A group opposed to euthanasia says allowing terminally ill woman Lecretia Seales to take a lethal dose of drugs would have far-reaching impacts on New Zealand society.

Ms Seales, 42, is dying from brain cancer and says she has a right to end her life with medical assistance before her suffering becomes unendurable.

In a hearing in the High Court at Wellington today, three groups are seeking to join Ms Seales' case and have their say in court.

The Human Rights Commission, Care Alliance Trust and Voluntary Euthanasia Society want to weigh in on the legal challenge.

Advertisement

Care Alliance, a coalition opposed to euthanasia and assisted suicide, said groups that worked with the elderly, infirm and in the field of suicide prevention had to be heard.

The coalition's lawyer Victoria Casey said Care Alliance had special expertise and would present evidence the courts could benefit from.

She said changing the Crimes Act to allow Ms Seales' euthanasia would impact "the whole of society".

"There is harm to the vulnerable in society by lifting the ban," she said.

Ms Casey said allowing Ms Seales to be administered a lethal dose of drugs would also create "indirect or subtle pressure" on other people.

She said overseas evidence showed "the concern about being a burden" was a major reason for older people exploring euthanasia as an option.

Ms Casey said respected medical associations around the world regarded euthanasia as unethical.

She said it was wrong to suggest the Attorney-General alone could tackle the case without input from special interest groups.

Ms Casey said overseas, many people lived "every day" with the kind of suffering Ms Seales described.

Kate Davenport, QC, the Voluntary Euthanasia Society's lawyer, said Ms Seales' legal challenge would not create "a personal decision in isolation".

Instead, Ms Davenport said the issue was one of public policy and would "affect the rights and obligations of many in the future".

She said the Attorney-General already acknowledged he could not provide all the necessary evidence for the case.

Ms Davenport said the upcoming hearing would likely have to involve careful interpretation of the definitions of assisted suicide and culpable homicide.

She said the society did not advocate euthanasia for the disabled, or for people unable to make decisions for themselves.

But she said there were other New Zealanders in a similar position to Ms Seales, and the society could play a valuable role in contributing to discussions about the "wider public importance" the case raised.

Human Rights Commission lawyer Matthew Palmer QC said the commission could play a helpful role as a neutral, independent party assisting the court.

Dr Palmer also said the outcome of Ms Seales' bid would not be "confined" but would have impacts on other people.

He said the commission did not take a view on the morality of euthanasia but had helped courts navigate public policy issues before.

"The commission recognises that the proceedings are sensitive and of intense personal concern to the plaintiff."

The commission had "independent expertise" on human rights relevant to the euthanasia debate and was seeking to file written submissions, but not evidence, Dr Palmer said.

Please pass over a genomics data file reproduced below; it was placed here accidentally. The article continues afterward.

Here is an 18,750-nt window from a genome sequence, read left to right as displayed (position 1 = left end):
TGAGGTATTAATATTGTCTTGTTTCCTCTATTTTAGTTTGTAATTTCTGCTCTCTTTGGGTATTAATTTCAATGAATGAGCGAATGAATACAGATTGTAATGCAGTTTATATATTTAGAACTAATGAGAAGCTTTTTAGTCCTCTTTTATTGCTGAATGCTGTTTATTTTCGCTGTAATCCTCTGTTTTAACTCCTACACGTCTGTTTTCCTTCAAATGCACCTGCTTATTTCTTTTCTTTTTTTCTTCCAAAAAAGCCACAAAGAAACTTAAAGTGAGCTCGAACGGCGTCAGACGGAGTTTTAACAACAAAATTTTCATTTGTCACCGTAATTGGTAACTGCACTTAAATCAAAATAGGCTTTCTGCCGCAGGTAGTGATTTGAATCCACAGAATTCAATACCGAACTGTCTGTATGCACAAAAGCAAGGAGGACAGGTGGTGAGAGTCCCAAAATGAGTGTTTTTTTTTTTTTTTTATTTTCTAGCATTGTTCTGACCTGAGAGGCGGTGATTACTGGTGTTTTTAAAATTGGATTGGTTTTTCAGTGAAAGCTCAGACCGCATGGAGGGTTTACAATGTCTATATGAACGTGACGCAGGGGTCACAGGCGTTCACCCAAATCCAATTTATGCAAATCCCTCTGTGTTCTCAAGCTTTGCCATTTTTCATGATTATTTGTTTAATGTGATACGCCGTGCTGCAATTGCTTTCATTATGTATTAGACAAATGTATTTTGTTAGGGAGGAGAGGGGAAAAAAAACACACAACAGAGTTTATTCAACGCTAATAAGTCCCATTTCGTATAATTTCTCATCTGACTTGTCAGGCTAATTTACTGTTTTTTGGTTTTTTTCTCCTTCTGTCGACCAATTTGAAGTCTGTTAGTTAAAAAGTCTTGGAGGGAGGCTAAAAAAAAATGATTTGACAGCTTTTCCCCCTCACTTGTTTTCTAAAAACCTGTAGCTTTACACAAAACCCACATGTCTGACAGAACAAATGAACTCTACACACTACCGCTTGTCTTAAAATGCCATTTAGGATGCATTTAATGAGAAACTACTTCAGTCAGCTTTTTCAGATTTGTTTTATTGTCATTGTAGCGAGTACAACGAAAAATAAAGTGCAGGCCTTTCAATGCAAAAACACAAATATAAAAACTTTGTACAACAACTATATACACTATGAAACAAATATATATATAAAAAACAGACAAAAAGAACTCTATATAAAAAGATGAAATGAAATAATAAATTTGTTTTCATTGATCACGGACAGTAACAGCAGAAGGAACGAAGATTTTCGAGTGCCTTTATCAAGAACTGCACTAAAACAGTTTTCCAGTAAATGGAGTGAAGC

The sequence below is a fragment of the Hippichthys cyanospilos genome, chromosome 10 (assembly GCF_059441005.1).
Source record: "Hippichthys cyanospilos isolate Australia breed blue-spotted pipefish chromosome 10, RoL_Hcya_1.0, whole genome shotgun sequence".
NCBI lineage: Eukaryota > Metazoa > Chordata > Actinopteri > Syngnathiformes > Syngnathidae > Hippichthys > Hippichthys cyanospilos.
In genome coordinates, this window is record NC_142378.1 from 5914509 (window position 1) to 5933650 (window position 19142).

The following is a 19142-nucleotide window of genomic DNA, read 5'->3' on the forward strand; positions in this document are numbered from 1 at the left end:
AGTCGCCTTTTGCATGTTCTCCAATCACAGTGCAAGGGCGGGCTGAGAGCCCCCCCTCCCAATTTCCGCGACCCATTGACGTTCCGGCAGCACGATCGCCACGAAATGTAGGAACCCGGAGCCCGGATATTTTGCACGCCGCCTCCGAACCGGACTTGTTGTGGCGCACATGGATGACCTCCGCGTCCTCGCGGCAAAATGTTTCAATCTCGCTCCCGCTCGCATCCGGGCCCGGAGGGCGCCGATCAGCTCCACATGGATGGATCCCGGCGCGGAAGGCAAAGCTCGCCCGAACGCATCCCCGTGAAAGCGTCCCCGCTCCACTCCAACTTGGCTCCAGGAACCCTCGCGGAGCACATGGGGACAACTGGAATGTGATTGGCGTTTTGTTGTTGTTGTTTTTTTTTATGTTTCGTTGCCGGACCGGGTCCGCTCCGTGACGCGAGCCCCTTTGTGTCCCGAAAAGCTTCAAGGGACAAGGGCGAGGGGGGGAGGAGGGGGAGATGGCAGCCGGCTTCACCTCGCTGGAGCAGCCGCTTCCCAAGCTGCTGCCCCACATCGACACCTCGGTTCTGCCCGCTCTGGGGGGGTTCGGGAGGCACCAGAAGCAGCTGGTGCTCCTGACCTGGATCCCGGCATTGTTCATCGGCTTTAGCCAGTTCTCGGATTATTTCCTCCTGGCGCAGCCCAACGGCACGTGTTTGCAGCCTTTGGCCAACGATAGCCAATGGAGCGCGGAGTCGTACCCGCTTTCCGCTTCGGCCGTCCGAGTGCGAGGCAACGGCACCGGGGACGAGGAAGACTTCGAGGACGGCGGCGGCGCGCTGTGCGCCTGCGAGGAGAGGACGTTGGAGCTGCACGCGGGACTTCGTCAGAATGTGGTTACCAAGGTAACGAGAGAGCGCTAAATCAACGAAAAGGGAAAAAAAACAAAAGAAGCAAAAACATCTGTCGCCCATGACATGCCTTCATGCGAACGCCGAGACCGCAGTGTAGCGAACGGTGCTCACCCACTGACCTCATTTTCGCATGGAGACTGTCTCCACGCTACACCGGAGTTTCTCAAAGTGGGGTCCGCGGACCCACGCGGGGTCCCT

For the Crown, Professor Paul Rishworth said the Seales case raised debates about palliative care, ethics, euthanasia in other countries, and definitions of culpable homicide.

Prof Rishworth said the Crown could not exclude the possibility other parties could help the court with Ms Seales' case.

Ms Seales' lawyer Dr Andrew Butler is opposing applications from other parties to join the legal challenge.

It is currently illegal under the Crimes Act to incite, encourage, aid or abet anybody to commit suicide.

Ms Seales' case relies on provisions in the Bill of Rights Act protecting the rights to not be deprived of life or subjected to cruel treatment.

A Human Rights Commission spokeswoman earlier told the New Zealand Herald the case raised important human rights issues with implications for many people.

"We believe it is important the court has the benefit of an independent perspective on human rights principles and the legal framework which applies in cases like this."

Human Rights Commission lawyer Matthew Palmer QC said the commission could play a helpful role as a neutral, independent party assisting the court.

Dr Palmer also said the outcome of Ms Seales' bid would not be "confined" but would have impacts on other people.

He said the commission did not take a view on the morality of euthanasia but had helped courts navigate public policy issues before.

"The commission recognises that the proceedings are sensitive and of intense personal concern to the plaintiff."

The commission had "independent expertise" on human rights relevant to the euthanasia debate and was seeking to file written submissions, but not evidence, Dr Palmer said.

For the Crown, Professor Paul Rishworth said the Seales case raised debates about palliative care, ethics, euthanasia in other countries, and definitions of culpable homicide.

Prof Rishworth said the Crown could not exclude the possibility other parties could help the court with Ms Seales' case.